Hardie, S, Water levels - the golden key, RipRap, Australian River Restoration Centre, Australia, 34, pp. 56-57 ISSN 1324-6491. (2012) [Magazine Article]
The native fish fauna of Tasmania is dominated by small-sized fishes that belong to the family Galaxiidae, with 16 galaxiid fishes occurring in the state. The Tasmanian Central Plateau (TCP) is home to several thousand lakes and lagoons, and is also a hot-spot for freshwater fish biodiversity with seven endemic galaxiid species occurring in the area.
Most of these lake-dwelling galaxiids only occur in a few waterbodies where they are susceptible to habitat alterations from water resource use associated with hydro-electric power generation and agricultural water demands. Galaxiid populations in this area have also suffered decades of predation and competition from introduced trout.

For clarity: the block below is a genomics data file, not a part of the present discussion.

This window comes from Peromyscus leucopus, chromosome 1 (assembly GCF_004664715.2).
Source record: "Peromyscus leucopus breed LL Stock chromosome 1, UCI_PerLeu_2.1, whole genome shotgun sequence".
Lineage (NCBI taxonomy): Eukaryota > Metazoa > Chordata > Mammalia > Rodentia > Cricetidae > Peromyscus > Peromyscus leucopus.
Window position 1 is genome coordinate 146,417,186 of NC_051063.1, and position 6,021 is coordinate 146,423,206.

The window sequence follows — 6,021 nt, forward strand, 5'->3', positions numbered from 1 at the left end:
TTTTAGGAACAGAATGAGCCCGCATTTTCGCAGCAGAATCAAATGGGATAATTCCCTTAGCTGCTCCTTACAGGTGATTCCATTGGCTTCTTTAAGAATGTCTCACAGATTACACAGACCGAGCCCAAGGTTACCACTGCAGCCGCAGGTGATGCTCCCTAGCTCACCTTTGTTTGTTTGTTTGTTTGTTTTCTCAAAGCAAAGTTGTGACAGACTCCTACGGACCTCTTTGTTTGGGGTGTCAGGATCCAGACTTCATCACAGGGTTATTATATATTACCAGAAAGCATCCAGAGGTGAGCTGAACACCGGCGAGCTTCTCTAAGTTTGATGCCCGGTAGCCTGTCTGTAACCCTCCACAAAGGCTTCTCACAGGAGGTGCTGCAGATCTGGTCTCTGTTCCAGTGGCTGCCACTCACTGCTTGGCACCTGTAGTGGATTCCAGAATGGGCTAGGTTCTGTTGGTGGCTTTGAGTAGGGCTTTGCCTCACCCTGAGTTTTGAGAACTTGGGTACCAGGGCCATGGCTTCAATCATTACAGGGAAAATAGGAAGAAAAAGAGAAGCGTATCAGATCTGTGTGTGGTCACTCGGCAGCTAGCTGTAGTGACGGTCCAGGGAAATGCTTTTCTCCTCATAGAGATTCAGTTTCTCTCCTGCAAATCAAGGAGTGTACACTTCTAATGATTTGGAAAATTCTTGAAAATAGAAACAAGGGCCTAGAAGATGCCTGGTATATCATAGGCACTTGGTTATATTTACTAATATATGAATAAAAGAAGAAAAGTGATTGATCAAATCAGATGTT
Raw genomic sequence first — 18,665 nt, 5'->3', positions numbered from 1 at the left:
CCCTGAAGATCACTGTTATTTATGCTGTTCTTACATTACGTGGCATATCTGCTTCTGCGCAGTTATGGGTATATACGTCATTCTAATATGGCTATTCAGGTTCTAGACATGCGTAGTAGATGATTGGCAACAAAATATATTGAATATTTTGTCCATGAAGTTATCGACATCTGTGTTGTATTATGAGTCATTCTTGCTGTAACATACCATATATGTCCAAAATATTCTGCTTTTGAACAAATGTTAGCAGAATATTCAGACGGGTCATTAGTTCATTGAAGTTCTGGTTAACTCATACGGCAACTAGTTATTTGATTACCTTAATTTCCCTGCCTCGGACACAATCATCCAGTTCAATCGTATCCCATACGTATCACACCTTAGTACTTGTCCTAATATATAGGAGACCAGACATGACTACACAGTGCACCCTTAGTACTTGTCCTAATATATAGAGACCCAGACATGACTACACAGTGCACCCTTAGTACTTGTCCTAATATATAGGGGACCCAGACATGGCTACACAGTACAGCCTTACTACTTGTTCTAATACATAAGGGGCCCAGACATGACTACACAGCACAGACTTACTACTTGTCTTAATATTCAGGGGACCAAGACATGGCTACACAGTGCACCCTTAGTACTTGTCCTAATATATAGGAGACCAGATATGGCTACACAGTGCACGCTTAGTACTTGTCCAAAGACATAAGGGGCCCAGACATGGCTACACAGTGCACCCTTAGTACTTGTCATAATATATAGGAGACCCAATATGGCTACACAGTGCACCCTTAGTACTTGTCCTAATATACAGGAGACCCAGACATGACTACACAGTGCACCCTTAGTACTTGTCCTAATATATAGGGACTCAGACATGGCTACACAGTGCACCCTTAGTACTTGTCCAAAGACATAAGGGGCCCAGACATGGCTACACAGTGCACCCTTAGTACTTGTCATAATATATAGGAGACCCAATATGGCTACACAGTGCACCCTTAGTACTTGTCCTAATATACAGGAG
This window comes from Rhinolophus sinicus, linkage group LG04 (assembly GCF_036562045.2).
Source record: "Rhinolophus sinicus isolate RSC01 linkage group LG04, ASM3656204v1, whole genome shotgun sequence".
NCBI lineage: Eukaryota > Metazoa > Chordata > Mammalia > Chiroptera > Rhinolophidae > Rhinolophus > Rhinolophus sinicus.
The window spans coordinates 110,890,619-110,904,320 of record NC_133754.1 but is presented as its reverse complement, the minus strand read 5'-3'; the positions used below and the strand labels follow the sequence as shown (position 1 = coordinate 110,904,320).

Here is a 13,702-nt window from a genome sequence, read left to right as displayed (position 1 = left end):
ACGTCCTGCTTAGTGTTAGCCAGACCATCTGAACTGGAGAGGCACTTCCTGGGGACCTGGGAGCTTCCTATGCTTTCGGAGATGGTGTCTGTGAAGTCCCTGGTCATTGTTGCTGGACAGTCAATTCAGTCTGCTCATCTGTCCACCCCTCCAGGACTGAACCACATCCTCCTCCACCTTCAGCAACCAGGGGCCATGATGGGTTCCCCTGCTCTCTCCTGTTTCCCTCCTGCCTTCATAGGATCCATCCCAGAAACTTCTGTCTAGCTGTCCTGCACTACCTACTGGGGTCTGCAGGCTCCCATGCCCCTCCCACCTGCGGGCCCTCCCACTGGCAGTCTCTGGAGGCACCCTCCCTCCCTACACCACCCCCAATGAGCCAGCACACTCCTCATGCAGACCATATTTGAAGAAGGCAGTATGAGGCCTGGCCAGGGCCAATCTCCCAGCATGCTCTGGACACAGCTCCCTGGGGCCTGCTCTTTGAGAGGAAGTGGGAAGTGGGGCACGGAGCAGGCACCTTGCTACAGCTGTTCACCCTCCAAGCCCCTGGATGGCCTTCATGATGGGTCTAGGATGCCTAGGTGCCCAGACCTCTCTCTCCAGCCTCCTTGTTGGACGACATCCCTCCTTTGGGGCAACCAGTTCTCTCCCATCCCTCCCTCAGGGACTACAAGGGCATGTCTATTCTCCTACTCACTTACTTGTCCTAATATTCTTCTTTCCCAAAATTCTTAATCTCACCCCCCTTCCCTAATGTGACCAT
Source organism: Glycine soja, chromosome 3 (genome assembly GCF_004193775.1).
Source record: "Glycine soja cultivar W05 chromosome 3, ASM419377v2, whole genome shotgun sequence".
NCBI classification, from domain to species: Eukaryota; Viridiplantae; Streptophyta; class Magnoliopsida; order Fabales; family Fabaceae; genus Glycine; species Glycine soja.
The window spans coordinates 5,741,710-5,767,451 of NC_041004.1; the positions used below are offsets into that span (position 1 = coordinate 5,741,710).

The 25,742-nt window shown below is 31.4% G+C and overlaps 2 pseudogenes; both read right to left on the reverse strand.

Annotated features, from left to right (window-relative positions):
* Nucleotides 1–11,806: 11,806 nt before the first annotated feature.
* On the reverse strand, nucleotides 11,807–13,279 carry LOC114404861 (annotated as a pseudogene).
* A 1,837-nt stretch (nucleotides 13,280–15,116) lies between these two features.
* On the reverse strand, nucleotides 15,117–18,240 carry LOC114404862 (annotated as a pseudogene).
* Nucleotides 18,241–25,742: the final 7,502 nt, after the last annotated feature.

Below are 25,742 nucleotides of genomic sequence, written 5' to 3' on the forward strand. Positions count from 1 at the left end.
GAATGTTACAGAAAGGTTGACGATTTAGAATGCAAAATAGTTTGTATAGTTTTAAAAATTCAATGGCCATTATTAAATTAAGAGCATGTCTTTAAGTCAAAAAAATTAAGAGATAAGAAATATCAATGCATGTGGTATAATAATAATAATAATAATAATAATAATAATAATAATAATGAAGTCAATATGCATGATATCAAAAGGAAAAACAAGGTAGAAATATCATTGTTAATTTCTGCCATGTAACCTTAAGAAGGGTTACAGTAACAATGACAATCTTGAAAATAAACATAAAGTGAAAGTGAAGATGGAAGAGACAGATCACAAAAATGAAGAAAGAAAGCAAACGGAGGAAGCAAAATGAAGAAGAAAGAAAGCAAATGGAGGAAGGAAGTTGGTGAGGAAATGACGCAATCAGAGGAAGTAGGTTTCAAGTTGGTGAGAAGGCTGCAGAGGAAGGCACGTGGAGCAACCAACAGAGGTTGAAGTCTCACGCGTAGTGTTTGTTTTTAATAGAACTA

Climate change models also predict reduced rainfall in central Tasmania during the next century, adding further constraints on water availability. For these reasons, all seven endemic species of the TCP are listed under state or Commonwealth threatened species legislation.
|Item Type:||Magazine Article|
|Keywords:||Tasmania, freshwater fish, threatened species, lake, water levels, water management. life cycle|
|Research Division:||Biological Sciences|
|Research Field:||Freshwater ecology|
|Objective Division:||Environmental Management|
|Objective Group:||Fresh, ground and surface water systems and management|
|Objective Field:||Fresh, ground and surface water biodiversity|
|UTAS Author:||Hardie, S (Dr Scott Hardie)|
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